To celebrate Laudato Si’ Week 21-28 May, and particularly UN Biodiversity Day on 22 May, James Trewby, the Columban Education Worker, organised for a small Columban group to visit Kew Gardens in West London on Monday. What a sensory feast it was…. and so informative.
We learnt that the 300-acre site has for three centuries been a haven for plants and wildlife. But its role today goes beyond this and it is a UNESCO World Heritage site. It is home to more than 50,000 living plants. We were told that Kew’s experts study the links between pollinators and plants. Very specifically, we learnt that bumblebee pollinators preferentially visit flowers with longer tubes, selecting for a funnel-shaped corolla, while butterflies prefer flat-headed plants. Also, under ultra-violet light, the humble yellow dandelion shows a red centre and a white exterior. Daisies take their name from the phrase “day’s eye,” because they open their petals at daybreak.
We marvelled at the ‘Handkerchief tree’, native to Chinam and the stunning lilac Sapphire Dragon tree from Taiwan. And our appreciation for the Oak tree was deepened when we stood around a Chestnut-leaved oak, more than 170 years old and 125 feet high, which hosts around 500 organisms. We enjoyed the colourful and fragrant plants bordering the Broad Walk – Allium, Lavender, and Achillea among them – which Kew offers as inspiration for visitors to take back to their gardens.
We heard from our wonderful volunteer guide, Valerie, that Kew is racing to save plants that are disappearing in the wild, mainly because of habitat destruction. The scientists and horticulturists here and at a second site, Wakehurst Place, work with partners around the world to use the ‘Living Collections’ for research and conservation to combat some of humanity’s most pressing issues. A Seed Bank facility at Wakehurst is available for research, re-introduction and restoration.
The Columbans help complement this mission by tackling habitat destruction. We campaign in the Amazon region to support indigenous peoples and their rainforest homes from logging and destructive mining and support the protection of biodiversity in Pakistan, Fiji, Chile and other countries.
After enjoying a packed lunch with some hungry geese, valuing the natural world was the theme of a time of reflection and prayer. We talked about #33 of Laudato Si’ where Pope Francis says: “Because of human activity, thousands of species will no longer give glory to God by their very existence, not convey their message to us. We have no such right.”
Biodiversity is life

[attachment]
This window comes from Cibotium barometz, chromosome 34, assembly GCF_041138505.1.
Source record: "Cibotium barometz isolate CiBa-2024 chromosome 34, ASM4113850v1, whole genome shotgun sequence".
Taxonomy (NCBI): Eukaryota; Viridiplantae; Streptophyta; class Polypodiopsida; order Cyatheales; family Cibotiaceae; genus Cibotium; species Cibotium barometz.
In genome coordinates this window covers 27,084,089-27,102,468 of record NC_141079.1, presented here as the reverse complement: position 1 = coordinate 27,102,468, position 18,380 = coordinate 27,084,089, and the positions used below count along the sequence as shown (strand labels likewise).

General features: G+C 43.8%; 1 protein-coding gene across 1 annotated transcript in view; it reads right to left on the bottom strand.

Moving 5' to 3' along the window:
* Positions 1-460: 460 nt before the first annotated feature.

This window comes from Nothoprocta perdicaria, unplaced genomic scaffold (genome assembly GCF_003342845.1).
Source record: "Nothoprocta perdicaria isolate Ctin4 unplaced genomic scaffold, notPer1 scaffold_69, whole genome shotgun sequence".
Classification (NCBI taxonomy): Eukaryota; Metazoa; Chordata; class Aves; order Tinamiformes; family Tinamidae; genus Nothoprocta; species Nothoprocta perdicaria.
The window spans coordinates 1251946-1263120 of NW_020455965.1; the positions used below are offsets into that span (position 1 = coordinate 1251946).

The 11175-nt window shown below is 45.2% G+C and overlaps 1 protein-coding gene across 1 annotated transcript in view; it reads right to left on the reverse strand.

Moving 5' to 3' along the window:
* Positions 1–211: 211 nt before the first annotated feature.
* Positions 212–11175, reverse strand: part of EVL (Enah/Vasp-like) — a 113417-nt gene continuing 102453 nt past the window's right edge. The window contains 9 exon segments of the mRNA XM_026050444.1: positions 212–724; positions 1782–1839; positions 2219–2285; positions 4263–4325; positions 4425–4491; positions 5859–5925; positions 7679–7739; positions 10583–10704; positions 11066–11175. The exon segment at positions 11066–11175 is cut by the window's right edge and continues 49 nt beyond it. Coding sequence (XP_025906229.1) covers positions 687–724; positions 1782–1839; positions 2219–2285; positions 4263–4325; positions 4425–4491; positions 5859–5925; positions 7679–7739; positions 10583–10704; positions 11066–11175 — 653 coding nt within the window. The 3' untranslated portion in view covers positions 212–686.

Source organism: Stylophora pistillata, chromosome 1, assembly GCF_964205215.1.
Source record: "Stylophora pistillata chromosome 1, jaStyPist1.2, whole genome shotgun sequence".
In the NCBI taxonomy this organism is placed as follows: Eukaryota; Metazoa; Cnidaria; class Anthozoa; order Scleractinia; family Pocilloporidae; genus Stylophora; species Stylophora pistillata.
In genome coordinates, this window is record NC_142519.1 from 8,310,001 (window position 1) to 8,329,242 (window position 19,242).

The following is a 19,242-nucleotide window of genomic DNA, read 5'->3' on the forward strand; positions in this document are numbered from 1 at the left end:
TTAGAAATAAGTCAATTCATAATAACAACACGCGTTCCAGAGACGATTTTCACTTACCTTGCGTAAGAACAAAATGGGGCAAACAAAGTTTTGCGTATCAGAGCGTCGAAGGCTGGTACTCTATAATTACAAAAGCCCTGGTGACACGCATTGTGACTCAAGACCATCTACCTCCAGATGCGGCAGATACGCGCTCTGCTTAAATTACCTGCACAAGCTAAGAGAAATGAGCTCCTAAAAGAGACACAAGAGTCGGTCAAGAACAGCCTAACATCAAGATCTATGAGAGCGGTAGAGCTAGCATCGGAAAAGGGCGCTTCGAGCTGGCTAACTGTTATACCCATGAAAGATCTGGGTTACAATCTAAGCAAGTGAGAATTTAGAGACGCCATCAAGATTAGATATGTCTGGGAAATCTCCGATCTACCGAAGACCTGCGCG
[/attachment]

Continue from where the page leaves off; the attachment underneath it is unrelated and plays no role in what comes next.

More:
The word ‘biodiversity’ was coined in the 1980s, at a time when human society was becoming more aware of the plight of rare mammals, such as tigers, and threats to tropical forests and coral reefs. It encompasses the full variety of genes, species and ecosystems on the planet. It includes the crops we eat and the insects that pollinate them; the bacteria that help create the soil that sustains farming; and the microscopic plankton at the base of food chains that end with fish on our dinner plates. It includes ecosystems such as forests that regulate water supplies and climate. Although rainforests cover only 6% of the land area in the world, they are habitat for at least half of the world’s species and they are crucial for the world’s water system. And indigenous people play a key role in such regions, protecting biodiversity.
Last year, the World Wide Fund for Nature UK, revealed that global wildlife populations have plummeted by 69% on average since 1970. The staggering rate of decline is a severe warning that the rich biodiversity that sustains all life on our planet is in crisis, putting every species at risk – including us. Our world’s most vulnerable people, places and wildlife – and those least responsible for the climate and nature crisis – are already suffering.
Half the calories we eat come from just three plants – rice, wheat and corn – but there are at least 30,000 edible plants. Biodiversity also serves as our medicine cabinet. More than half of commonly prescribed drugs are derived from natural products, while 60% of people in developing countries rely on traditional medicines – mostly plant-based – for their health care.
Faiths promoting all life
The environment encyclical of 2015, Laudato Si’, contained a chapter on Biodiversity. This was picked up in the document, ‘The Wailing of God’s Creatures’, commissioned to the Laudato Si’ Research Institute by Catholic organisations CIDSE, CAFOD, and the Global Catholic CIimate Movement. Creation theologian Elizabeth Johnson said this week: “Since religious traditions at their best are bearers of wisdom about ultimate meaning and lay out a roadmap for how to live a good life, most of the world’s religions have resources that can nurture ecological care.”
Columban workers in the United States attended the UN Convention COP15 in Canada last December. The UN Convention on Biological Diversity legally binds nation signatories to conserve biological resources, use them sustainably, and share the benefits arising from their use fairly. But it is currently poorly implemented. Columbans have also produced two podcast mini-series about the beauty of biodiversity and the threats it faces. The study guide and embedded video links are available on Columban websites. People of faith are increasingly involved in building a movement to care for our common home.
Later this week, Columban missionaries are continuing to celebrate Laudato Si’ Week by following in the footsteps of St. Columban and walking part of the Columban Way in Cornwall. Ordained and lay Columban missionaries and co-workers, led by Director in Britain, Fr. John Boles, will walk from Padstow to Fowey from 24-27 May. They are partnering with St. Mary’s parish and primary school in Bodmin and Plymouth diocesan representatives from CAFOD, Caritas and the Youth Ministry.